Installers are opaque and un-Mac like. There’s always a risk that they’ll install something that breaks the computer. As a developer I am even more suspicious of installers on the Mac, because I know how broken Apple’s installer tools are.
Of course, as a developer, I know that applications do sometimes need to install components. And here the best solution is for the application to check it’s environment and ask to install missing components as needed (in essence be it’s own installer). It’s more robust, since it detects-and-corrects missing or damaged components. It always preserves the user-facing abstraction that the icon is the application.
Applications shouldn’t install hacks dangerous enough to require a bundled user-facing unisntaller. To make IMLocation work, I had to install a background process — but I made it intelligent enough that it would uninstall itself if the main application had been deleted. Yes, this is more work, but it’s worth it.
1Another idea is to make Safari and Firefox smart enough to download applications directly into the right
/Applications/ folder, bypassing the usual downloads folder. This elegantly solves the instillation problem, although it creates some new problems.
2Although it would be a cool hack to write.
August 19, 2009
Idea: your iPhone knows your passwords, so when you make a small typo, it corrects it for you.
There are obviously major security concerns here. But I believe they can be acceptably mitigated by the phone itself. Someone would have to physically use the iPhone to get password correction, and correctly could only happen on the first or second password attempt. Also, correction could be limited to the kinds of typos a person would make.
Passwords are broken by machines, not people. I believe password correction can help people, without substantially helping machines, and compromising security.
It’s hard to type precisely on an iPhone’s virtual keyboard. That prevents people from using secure passwords, and that hurts security. Because password correction helps people actually use strong passwords, it should be to be a net security benefit.
July 14, 2009
I had some time to kill today, waiting for a catalytic converter replacement, and the book Design Your Life: The Pleasures and Perils of Everyday Things caught my eye. It’s loosely about about the value of design and how to apply UX to everyday life. I’ve only read1 a dozen or so pages of it in a bookstore, but so far I definitely recommend the book.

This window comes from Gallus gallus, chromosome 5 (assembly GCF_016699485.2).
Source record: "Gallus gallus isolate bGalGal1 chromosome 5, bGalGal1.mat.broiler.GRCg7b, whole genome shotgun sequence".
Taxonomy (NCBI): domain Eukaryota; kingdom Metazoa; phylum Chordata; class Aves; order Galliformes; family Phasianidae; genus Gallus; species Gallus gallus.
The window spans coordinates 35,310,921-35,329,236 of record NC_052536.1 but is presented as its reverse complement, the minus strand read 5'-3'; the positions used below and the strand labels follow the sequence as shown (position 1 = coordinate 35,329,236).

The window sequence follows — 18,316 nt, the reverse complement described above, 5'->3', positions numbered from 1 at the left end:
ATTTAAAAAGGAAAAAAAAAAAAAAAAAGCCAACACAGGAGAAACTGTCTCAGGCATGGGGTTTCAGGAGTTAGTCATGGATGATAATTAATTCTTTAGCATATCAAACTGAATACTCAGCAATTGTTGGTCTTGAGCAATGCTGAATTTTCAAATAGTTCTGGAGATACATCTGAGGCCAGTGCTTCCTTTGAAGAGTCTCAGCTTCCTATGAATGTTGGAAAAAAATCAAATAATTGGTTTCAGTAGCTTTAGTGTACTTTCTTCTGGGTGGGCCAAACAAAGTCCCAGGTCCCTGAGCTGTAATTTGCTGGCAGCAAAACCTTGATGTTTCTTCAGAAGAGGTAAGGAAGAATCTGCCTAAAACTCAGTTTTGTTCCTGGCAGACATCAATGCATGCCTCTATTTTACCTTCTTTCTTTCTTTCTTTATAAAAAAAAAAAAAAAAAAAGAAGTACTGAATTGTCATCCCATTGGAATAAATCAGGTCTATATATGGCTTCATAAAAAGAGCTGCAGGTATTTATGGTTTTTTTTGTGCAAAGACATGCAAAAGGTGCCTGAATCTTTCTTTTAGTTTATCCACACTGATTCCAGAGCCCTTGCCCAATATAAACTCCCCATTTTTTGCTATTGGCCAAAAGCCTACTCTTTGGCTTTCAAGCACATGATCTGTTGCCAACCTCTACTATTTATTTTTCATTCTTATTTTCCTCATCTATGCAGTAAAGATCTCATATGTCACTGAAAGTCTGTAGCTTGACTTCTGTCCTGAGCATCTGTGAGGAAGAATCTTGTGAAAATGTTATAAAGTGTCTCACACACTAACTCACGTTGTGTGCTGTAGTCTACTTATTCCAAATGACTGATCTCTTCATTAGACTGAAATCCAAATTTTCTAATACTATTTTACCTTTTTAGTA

Visually it’s is appealing (but of course it has to be!), and accessibly written.
But what really impressed me the most, is that it gives you a critical eye and a reason to ask ‘why?’. And I think that’s the most important thing you can get out of a book on UX/design/accessibility.
The authors also have have a website which looks to be every bit as good as the book.
1You’re probably wondering why I didn’t buy the book if I like it enough to recommend it. Well, I had my iPhone with me in the store, and I looked up the price on amazon. It was half what the brick-and-mortar store was asking. So I didn’t buy it. Speaking of which, if you order the book through any of the links on this page, I get a small commission from Amazon. So please do doubt my recommendation — that’s what critical thinking is all about!
July 10, 2009
…control interfaces must not be intelligent. Briefly, intelligent user interfaces should be limited to applications in which the user does not expect to control the behavior of the product. If the product is used as a tool, its interface should be as unintelligent as possible. Stupid is predictable; predictable is learnable; learnable is usable.
Jeff Raskin calls this principle it monotony, and explains it comprehensively in The Humane Interface.
I’ve always felt a little uneasy about the idea. Computers are supposed to free us from tedium and repetition, by doing things for us. A fluid interface is unnatural yes, but the goal of computing should be to exceed what’s possible in the corporal word, not to copy it imperfectly.
But fundamentally, I think Raskin and Molbug are more right than wrong. Paradoxically, dumb interfaces beat smart interfaces most of the time.